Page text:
Europe South Asia Asia Pacific Americas Middle East Africa BBC Homepage World Service Education



Front Page

World

UK

UK Politics

Business

Sci/Tech

Health

Education

Sport

Entertainment

Talking Point
On Air
Feedback
Low Graphics
Help

Wednesday, May 13, 1998 Published at 15:08 GMT 16:08 UK


Third World joins the nuclear club

India's nuclear stockpile pales into insignifance compared to those of the US and Russia

Ever since the Enola Gay dropped its deadly cargo on Hiroshima in August 1945 membership of the nuclear club has become a symbol of world power.

July 16, 1945: The United States explodes the first atomic bomb at Alamagordo in the deserts of New Mexico. Known as the "Trinity" test, it confirms the power of the H-bombs which are dropped on Hiroshima and Nagasaki three weeks later.

1949: The Soviet Union joins the nuclear club by exploding its first atomic weapon. So begins the nuclear arms race between the US and the USSR.

1952: Britain gets on the nuclear wagon by detonating a device in the atmosphere over Christmas Island in the Pacific. Many British servicemen who were present say they were not given protective suits and claim their health has been affected by radioactivity.

1954: The United States conducts the "Bravo" nuclear test off the Marshall Islands in the Pacific. Fallout from the 15 megaton explosion affects Japan and the US later pays $15m in compensation.

1957: The US conducts the first underground nuclear tests in a mountain tunnel 100 miles from Las Vegas.

1960: France becomes an atomic power by carrying out tests in the Pacific's Tuamotu Archipelago.


[ image: India is the sixth country to have carried out a nuclear test]
India is the sixth country to have carried out a nuclear test
1962: The year of the Cuban missile crisis sees the largest number of nuclear tests, almost 200. The US and the USSR account for 95%.

1963: The US and the Soviets sign the Limited Test Ban Treaty which imposes a moratorium on underwater and atmospheric tests. Nearly 100 countries have since signed the treaty.

1964: Chairman Mao gives the go ahead for China to explode its first atomic weapon in the Lop Nor desert in Sinkiang province.

January 1966: Two US planes carrying nuclear weapons collide over Palomares, Spain. The accident and the subsequent settlement claims cost the US $182m.

1974: India begins underground testing.

1985: The Soviet Union announces it is ending nuclear testing.

1992: The US conducts its last nuclear test. The "Divider" test takes place in an underground bunker in the Nevada desert.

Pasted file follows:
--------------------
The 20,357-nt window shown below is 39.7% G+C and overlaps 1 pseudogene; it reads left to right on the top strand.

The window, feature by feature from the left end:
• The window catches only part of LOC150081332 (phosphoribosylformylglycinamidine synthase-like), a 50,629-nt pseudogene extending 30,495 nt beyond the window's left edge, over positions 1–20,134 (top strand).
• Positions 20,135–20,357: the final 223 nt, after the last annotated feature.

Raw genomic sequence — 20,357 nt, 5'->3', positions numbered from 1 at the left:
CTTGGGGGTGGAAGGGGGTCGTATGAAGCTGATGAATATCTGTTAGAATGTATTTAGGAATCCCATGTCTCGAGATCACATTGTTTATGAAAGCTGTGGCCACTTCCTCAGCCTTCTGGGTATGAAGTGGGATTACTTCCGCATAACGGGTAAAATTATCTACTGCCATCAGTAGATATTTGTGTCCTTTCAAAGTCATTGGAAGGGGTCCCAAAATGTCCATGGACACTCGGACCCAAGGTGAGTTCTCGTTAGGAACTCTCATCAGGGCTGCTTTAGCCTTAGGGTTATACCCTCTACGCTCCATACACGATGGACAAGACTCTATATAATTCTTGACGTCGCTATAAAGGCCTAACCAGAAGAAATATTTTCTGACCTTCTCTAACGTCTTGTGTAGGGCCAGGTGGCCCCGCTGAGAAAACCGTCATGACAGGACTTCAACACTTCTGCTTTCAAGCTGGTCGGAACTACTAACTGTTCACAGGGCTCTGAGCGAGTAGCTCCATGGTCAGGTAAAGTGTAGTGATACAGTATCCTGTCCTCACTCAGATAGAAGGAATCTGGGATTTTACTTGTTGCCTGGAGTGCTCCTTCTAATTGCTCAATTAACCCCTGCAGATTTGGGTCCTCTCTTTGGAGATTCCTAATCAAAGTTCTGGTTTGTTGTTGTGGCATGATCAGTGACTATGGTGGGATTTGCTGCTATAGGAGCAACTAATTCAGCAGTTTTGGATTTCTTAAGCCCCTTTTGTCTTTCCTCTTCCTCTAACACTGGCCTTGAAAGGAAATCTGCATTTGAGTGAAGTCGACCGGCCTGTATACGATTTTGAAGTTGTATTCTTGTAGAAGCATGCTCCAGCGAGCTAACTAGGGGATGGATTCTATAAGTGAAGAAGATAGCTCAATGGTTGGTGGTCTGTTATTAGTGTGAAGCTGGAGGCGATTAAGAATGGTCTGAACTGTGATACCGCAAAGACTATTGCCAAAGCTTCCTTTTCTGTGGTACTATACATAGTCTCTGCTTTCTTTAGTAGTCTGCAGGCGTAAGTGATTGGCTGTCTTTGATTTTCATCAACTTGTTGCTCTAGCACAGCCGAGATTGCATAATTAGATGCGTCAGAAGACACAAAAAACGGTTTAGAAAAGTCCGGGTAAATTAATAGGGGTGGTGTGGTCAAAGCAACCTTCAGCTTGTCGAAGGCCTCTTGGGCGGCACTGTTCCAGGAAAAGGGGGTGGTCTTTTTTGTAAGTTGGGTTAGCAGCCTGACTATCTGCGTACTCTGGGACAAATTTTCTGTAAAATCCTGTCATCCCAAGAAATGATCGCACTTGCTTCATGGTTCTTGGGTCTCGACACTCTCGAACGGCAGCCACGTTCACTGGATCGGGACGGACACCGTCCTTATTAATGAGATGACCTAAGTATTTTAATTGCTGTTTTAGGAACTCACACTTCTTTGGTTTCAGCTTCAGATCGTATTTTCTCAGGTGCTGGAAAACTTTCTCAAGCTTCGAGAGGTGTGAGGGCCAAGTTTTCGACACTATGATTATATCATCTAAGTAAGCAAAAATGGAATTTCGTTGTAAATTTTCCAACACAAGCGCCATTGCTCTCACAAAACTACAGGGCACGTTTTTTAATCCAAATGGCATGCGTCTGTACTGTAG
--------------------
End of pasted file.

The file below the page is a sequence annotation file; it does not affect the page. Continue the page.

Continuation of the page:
1995: France continues nuclear testing on the Pacific atoll of Mururoa despite international condemnation, especially from Australia and New Zealand.

1996: The United Nations General Assembly approves a comprehensive nuclear test ban treaty after China comes on board. Only India votes against the document.

April 1998: Britain and France ratify the test ban treaty. The US, Russia and China have signed the document but not ratified it. Neither India or Pakistan have signed it.

May 1998: India explodes five nuclear devices at Pokhran, its testing site in Rajasthan.

The future: Pakistan is thought to be on the verge of nuclear testing while Iraq, Iran, Libya and North Korea are also suspected of having a nuclear capability. Israel has around 100 nuclear arms but has never tested them.





Advanced options | Search tips




Back to top | BBC News Home | BBC Homepage | ©


Relevant Stories

12 May 98 | india nuclear testing
Banning the bomb: the state of play

13 May 98 | india nuclear testing
Japan suspends India aid

13 May 98 | india nuclear testing
US imposes sanctions on India

13 May 98 | india nuclear testing
India detonates two more bombs

13 May 98 | S/W Asia
Indian opposition crticises nuclear tests

12 May 98 | Europe
Online Yeltsin vows action on India





Internet Links

Enola Gay and the Atomic Bomb

Comprehensive Test Ban Treaty Organisation

The Nuclear Age (timeline)

Trinity Atomic Web Site

The cost of the US nuclear weapons programme

India's 1974 nuclear test


The BBC is not responsible for the content of external internet sites.




In this section

Top Internet links

Missile race hots up

India - will sanctions bite?

India - the search for nuclear capability

India and Pakistan: Troubled Relations

Pakistan: The China Connection

Asian arms race danger